The cat's role in society has seen dramatic change throughout history from fierce goddess to female nurturer, pest control to protector of the underworld, and (of course) that of the beloved domestic companion and occasional household ruler.
The relationship between humans and felines may have begun as early as over 12,000 years ago. According to a 2007 published study, cats may have first been domesticated when humans used them to eradicate mice from their grain stores. Amusingly enough one author of the study pondered the idea that cats “domesticated themselves” after delighting in the vast supply of prey eventually becoming the docile and clever creatures we know today.
This view of the cat as a sophisticated and even sacred animal comes to us from one of history’s oldest accounts of the species: Ancient Egypt.
The National Geographic Museum and The British Museum are among those institutions that preserve several cat related artefacts including statues and tomb paintings recovered from Ancient Egyptian burial sites. From as far back as third millennium BC it was once a common funerary practice to include not only artefacts but the mummified remains of cats in Egyptian tombs.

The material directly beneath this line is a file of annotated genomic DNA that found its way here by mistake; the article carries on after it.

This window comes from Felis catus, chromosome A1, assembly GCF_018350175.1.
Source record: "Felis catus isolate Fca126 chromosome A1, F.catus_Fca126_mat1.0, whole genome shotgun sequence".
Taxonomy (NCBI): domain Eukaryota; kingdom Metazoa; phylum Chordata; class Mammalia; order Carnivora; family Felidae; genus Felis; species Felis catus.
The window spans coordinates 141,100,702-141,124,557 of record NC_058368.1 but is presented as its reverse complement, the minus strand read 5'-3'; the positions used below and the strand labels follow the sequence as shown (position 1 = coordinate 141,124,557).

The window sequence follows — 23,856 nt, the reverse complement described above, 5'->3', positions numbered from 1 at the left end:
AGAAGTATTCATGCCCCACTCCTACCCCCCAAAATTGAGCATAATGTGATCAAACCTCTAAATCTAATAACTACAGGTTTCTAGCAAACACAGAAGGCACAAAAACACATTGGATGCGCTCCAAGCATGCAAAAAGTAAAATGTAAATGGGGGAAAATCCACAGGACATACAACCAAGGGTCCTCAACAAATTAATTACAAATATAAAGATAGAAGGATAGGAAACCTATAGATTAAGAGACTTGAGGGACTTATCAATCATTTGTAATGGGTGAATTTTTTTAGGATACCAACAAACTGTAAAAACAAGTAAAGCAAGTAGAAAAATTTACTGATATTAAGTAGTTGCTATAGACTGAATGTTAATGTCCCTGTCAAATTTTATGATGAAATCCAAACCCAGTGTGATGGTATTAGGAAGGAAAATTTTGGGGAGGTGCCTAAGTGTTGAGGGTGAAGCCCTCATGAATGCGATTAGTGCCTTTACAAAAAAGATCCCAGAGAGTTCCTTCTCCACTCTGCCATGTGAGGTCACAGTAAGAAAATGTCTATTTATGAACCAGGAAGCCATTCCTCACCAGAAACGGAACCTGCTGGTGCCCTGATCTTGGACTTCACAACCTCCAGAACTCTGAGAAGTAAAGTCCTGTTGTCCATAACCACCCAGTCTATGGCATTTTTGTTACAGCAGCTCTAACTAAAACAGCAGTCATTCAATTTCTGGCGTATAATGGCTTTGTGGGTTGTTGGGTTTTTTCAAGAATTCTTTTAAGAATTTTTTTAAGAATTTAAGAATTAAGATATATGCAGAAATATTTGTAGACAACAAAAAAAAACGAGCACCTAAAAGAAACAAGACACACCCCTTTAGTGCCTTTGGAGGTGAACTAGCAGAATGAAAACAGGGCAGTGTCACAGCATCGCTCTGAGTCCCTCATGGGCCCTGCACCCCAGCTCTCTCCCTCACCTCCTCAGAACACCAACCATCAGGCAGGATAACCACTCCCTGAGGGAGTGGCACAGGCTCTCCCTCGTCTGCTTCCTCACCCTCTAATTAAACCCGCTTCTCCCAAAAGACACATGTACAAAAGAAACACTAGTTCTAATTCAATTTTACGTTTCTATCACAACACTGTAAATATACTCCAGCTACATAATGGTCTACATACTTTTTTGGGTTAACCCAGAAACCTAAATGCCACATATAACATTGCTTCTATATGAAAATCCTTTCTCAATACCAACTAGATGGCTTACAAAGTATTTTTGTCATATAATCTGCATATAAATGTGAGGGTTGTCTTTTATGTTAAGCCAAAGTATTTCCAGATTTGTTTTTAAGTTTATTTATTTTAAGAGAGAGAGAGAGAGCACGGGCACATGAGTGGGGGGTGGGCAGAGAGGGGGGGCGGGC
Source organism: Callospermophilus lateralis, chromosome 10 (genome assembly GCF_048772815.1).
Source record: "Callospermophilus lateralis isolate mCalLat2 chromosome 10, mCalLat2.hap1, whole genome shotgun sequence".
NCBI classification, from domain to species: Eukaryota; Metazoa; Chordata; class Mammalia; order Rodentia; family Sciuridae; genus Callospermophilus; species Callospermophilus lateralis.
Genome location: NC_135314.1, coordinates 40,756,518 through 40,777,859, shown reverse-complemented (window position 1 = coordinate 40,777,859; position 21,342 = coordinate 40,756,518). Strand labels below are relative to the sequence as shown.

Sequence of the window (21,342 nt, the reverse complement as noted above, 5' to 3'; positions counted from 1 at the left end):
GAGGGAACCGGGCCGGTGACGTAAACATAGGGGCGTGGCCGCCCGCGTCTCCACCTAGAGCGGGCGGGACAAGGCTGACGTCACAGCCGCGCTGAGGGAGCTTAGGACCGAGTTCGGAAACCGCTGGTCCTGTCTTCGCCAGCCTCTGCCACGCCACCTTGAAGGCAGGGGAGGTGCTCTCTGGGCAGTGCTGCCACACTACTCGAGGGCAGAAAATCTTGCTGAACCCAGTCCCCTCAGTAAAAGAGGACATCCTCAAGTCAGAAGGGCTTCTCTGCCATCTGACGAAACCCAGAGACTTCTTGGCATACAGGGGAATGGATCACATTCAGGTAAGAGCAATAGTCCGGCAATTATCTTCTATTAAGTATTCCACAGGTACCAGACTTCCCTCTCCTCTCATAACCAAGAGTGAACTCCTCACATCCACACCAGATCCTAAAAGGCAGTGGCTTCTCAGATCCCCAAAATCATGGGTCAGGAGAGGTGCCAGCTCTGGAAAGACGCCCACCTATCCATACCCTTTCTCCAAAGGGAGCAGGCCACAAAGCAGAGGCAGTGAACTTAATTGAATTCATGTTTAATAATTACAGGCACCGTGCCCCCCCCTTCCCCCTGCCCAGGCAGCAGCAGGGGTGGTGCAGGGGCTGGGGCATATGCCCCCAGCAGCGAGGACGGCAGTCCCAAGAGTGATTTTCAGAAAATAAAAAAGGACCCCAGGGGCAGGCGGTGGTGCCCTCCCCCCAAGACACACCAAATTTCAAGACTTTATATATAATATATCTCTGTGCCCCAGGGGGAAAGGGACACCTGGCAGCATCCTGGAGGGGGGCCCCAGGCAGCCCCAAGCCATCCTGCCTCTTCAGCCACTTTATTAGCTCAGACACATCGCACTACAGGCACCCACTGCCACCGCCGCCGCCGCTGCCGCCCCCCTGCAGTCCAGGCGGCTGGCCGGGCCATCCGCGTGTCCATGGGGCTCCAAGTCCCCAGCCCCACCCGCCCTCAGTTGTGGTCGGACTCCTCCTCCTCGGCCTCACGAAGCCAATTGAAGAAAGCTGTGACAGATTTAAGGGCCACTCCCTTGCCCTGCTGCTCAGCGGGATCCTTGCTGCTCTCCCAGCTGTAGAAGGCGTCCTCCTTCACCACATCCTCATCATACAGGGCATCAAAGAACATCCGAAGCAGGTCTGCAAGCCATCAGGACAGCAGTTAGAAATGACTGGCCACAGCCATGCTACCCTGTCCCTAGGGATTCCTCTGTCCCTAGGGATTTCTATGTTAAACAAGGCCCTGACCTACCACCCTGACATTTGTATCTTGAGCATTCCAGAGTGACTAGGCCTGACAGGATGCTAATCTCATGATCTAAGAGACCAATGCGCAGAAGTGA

The cat itself was revered by the Ancient Egyptians, as reflected in their worship of cat-like deities. The most well know of these being the cat goddess, Bastet—a goddess associated with love, motherhood, and protection—who was honoured with the entire city of Bubastis. Located in the eastern Nile Delta the city contained an impressive Bastet temple while the city itself was considered sacred by Bastet's followers. Mummified cats were sought after commodities by such followers – often used by the Bastet cults as sacrifices to honour the goddess.
Despite banning the exporting of cats the Egyptians' sacred and favoured animal was smuggled out of the country and has gone on to become one of the most popular domestic animals of the day. The ancient belief in the cat's superiority is echoed in modern domestic equivalents from the internet cat videos of cat versus dog to home decor pieces carved or stitched with witty quips such as, “dogs have masters; cats have servants”. Interestingly enough even the Ancient Egyptians often kept their sacred animal as a beloved pet. The discovery of a pet cemetery in Egypt—complete with over 80 cat skeletons maintained and buried with wealth and obvious affection—shows that the cat is an animal who was always meant to be showered with love, respect, and care.